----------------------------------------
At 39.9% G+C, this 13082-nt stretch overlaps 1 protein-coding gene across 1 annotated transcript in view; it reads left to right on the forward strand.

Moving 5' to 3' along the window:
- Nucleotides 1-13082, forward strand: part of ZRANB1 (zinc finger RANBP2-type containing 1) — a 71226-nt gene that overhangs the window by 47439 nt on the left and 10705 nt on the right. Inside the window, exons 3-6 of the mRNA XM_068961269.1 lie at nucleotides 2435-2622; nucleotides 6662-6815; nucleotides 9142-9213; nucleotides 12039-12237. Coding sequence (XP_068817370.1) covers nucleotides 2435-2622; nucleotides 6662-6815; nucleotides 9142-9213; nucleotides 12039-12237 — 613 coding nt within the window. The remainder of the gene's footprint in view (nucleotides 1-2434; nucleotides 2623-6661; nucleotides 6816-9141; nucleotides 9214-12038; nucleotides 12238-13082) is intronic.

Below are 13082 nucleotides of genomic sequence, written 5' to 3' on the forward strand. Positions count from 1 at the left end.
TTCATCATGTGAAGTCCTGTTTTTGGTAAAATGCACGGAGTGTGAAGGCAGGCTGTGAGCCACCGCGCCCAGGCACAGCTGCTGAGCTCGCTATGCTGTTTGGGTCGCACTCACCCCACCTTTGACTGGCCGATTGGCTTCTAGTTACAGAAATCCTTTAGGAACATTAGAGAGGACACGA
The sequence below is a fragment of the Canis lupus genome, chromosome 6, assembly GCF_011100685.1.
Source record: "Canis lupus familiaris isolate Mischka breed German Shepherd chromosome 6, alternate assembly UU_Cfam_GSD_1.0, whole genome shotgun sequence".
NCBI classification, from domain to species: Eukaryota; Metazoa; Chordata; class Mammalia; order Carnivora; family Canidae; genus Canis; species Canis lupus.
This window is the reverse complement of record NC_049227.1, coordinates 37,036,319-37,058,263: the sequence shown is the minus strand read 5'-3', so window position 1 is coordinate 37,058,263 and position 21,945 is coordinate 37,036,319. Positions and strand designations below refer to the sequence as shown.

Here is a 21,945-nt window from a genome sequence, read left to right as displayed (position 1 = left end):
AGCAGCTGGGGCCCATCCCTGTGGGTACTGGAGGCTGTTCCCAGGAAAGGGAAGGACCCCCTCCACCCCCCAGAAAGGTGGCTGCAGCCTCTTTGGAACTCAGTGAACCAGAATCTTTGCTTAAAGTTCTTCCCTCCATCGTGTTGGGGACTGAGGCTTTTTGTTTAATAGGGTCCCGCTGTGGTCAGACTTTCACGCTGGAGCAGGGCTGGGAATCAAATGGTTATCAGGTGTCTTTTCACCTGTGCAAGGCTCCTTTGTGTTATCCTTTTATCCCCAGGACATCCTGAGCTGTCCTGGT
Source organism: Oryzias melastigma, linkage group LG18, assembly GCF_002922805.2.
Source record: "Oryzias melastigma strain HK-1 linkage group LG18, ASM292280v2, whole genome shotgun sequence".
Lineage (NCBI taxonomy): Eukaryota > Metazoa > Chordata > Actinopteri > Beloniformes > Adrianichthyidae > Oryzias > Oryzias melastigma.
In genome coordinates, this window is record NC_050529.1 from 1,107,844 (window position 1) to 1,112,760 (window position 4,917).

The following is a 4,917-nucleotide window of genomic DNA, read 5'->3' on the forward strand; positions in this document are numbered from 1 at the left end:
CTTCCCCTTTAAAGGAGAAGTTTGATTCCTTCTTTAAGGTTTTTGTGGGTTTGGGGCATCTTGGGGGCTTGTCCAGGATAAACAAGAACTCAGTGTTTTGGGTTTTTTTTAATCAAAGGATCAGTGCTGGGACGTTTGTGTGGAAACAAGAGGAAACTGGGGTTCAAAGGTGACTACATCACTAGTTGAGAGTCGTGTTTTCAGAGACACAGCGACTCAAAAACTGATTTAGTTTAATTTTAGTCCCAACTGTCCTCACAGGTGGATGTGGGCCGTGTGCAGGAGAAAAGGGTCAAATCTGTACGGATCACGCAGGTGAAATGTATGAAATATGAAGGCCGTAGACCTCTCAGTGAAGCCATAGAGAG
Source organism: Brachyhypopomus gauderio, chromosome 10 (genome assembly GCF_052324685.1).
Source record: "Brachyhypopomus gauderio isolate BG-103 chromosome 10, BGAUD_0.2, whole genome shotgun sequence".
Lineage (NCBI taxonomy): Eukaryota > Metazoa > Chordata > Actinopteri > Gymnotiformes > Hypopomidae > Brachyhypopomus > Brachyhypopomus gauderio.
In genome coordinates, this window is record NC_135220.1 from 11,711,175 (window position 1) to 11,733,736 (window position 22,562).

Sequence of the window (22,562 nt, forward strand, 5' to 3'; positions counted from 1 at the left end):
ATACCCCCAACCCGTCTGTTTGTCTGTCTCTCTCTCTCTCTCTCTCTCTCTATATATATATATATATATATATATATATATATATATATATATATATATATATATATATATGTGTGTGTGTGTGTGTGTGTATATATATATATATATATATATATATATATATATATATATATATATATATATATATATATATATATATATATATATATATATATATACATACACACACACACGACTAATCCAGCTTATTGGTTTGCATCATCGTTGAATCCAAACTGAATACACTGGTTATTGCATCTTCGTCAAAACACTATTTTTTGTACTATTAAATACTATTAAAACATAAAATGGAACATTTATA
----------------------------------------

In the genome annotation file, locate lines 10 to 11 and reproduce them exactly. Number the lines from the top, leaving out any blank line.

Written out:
Here is a 21,945-nt window from a genome sequence, read left to right as displayed (position 1 = left end):
AGCAGCTGGGGCCCATCCCTGTGGGTACTGGAGGCTGTTCCCAGGAAAGGGAAGGACCCCCTCCACCCCCCAGAAAGGTGGCTGCAGCCTCTTTGGAACTCAGTGAACCAGAATCTTTGCTTAAAGTTCTTCCCTCCATCGTGTTGGGGACTGAGGCTTTTTGTTTAATAGGGTCCCGCTGTGGTCAGACTTTCACGCTGGAGCAGGGCTGGGAATCAAATGGTTATCAGGTGTCTTTTCACCTGTGCAAGGCTCCTTTGTGTTATCCTTTTATCCCCAGGACATCCTGAGCTGTCCTGGT